Mental Health: Silence Can Be Toxic

Jennifer Whitfield
Jennifer Whitfield shares her first-hand experience with a mental health crisis and pleads for our community to bust the stigma and normalize conversations.

By Jennifer Whitfield, SouthLight Senior Director of Operations

May is Mental Health Awareness Month, but my question is this: shouldn’t this be an issue we are concerned with every month and every day?  

The fact is, mental health and wellness is something we need to safeguard, bust stigmas and barriers, and talk about on a daily basis.     

COVID and the lack of availability of routine coping skills that most of us utilized pre-pandemic brought with it the need for more discussion, less shaming and more creative treatment and non-clinical options. 

Yet we see there is so much more work that needs to happen.  In the news we see celebrities, athletes, and young people struggling and some resorting to the ultimate extreme of ending their lives.  Imagine the pain that they must have been feeling to take such a step.   

This kind of excruciating pain does not usually culminate overnight; it starts simmering with all kinds of other struggles like depression, hearing voices, disorganization, anxiety, and more. 

Ending the Silence & Stigma Around Mental Health

Speaking as a survivor of someone who has wanted and attempted to unlive, the stigma was both publicly and self-imposed.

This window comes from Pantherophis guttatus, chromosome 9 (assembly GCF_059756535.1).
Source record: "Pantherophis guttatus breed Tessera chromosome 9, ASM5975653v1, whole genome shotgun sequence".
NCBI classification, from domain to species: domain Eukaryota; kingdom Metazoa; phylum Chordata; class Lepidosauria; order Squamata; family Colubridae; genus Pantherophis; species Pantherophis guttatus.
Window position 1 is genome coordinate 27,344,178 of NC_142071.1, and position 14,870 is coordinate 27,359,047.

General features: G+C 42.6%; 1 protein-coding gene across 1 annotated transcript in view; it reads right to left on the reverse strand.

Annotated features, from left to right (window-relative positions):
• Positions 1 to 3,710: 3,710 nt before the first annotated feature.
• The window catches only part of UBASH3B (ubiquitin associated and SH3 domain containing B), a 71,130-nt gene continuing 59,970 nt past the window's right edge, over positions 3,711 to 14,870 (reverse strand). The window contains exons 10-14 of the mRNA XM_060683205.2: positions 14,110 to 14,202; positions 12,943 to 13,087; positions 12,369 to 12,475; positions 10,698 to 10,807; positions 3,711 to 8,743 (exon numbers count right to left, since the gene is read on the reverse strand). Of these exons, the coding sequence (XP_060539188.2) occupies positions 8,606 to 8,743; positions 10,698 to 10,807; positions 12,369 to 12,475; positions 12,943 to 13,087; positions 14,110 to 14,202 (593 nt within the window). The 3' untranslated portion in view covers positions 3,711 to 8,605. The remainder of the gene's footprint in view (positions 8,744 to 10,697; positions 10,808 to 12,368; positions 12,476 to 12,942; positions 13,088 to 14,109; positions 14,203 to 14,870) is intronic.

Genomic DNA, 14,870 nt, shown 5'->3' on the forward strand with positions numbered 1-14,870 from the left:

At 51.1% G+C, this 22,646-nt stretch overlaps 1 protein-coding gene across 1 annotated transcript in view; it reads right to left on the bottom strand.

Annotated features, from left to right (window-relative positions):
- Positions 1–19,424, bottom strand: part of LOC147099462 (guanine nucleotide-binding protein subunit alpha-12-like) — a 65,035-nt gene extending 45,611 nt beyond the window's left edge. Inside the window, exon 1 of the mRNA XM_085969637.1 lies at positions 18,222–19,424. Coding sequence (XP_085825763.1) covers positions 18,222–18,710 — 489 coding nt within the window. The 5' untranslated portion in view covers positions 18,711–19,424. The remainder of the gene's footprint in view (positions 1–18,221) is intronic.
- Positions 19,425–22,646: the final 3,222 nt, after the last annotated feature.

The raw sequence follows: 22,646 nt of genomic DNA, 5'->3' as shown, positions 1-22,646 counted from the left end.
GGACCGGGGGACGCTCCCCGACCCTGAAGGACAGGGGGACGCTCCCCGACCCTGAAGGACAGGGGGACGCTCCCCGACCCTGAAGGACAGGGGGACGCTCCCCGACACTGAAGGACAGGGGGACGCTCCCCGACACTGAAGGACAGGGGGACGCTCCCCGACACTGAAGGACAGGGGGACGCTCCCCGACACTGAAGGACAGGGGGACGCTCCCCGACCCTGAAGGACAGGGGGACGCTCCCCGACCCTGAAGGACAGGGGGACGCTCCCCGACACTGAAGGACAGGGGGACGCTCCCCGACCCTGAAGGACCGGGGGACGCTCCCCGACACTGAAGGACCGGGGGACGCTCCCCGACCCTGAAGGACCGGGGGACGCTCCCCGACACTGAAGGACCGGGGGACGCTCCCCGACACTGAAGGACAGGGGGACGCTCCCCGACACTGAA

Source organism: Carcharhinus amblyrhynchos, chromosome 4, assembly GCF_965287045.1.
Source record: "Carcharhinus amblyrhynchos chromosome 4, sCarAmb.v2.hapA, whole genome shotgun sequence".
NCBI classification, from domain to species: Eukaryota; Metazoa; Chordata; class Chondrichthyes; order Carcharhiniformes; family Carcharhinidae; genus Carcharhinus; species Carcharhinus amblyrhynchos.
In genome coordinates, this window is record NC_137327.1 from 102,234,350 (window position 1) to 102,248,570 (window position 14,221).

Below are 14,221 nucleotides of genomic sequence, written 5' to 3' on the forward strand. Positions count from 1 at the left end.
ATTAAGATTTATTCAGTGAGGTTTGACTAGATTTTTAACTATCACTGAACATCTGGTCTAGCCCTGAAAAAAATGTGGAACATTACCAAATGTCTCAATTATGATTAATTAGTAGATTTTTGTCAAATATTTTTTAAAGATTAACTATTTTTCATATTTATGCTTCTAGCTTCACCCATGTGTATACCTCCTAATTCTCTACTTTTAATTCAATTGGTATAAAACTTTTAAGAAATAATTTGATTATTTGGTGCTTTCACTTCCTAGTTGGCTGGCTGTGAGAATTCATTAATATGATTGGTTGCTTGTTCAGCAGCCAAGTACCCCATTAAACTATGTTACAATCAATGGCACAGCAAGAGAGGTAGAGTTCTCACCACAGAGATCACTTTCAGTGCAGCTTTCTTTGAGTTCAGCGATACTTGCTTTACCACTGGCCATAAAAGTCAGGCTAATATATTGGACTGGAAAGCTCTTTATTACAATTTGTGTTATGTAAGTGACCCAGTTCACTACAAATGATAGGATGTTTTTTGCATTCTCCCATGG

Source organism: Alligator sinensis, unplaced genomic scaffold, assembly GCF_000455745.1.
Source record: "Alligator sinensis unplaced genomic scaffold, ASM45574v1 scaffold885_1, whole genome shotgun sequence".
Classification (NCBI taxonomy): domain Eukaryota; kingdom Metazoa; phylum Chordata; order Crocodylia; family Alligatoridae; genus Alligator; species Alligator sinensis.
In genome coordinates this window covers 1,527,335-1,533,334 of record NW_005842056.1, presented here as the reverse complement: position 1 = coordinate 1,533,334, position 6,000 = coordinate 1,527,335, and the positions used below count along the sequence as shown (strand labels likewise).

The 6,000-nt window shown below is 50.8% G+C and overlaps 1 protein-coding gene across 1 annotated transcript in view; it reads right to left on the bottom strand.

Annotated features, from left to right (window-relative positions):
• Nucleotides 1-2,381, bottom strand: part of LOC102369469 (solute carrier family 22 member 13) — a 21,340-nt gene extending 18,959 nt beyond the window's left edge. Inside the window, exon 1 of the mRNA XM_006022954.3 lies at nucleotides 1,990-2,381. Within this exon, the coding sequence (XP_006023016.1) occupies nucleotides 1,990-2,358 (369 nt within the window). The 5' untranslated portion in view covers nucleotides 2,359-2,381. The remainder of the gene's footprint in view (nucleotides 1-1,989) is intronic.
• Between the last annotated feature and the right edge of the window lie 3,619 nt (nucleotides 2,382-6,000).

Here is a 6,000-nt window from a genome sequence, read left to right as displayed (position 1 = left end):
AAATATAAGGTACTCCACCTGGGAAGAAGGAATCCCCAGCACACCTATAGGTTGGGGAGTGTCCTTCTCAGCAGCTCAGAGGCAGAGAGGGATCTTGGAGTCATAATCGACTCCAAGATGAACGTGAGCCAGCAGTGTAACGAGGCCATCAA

“I cannot tell people what I am really thinking or feeling!”   

“I’ll let people down.” 

“I’m different or not as good as…”   

The self-talk and messaging that is relayed in our society tell us that it is a weakness to admit you are having difficulty managing emotions.   

The silence that comes from not sharing is toxic and often leads to a pressure building that reinforces the struggle.

Normalizing Conversations About Mental Health

My first sense of relief came from my first admission to another human that I am feeling *** and I want to *** and I have tried *** and seeing that the person with whom I was entrusting my deepest darkest thoughts and feelings listened and did not flinch, did not run away, did not judge.   

In fact, they just shrugged and said “Oh yeah?  I’ve felt that way too before.”  I immediately felt the start of my healing, my recovery, and my path to wellness begin with that unburdening. 

This is why we have a Mental Health Awareness Month, and why it’s so critical to talk about it. To have the issue spotlighted for a period of time reminds us that this is such an important issue each and every day.   

In my personal life and as a director at SouthLight, I’m passionate about reminding folks that they are not alone, and to normalize the conversations, to show that there are others out there (most of us if we are honest) that struggle to take steps to address our mental health wellness.  

And most importantly, to let people know that it’s ok to share and seek support.

Seeking Support for Mental Health

Learn more and get help to address your mental health wellness.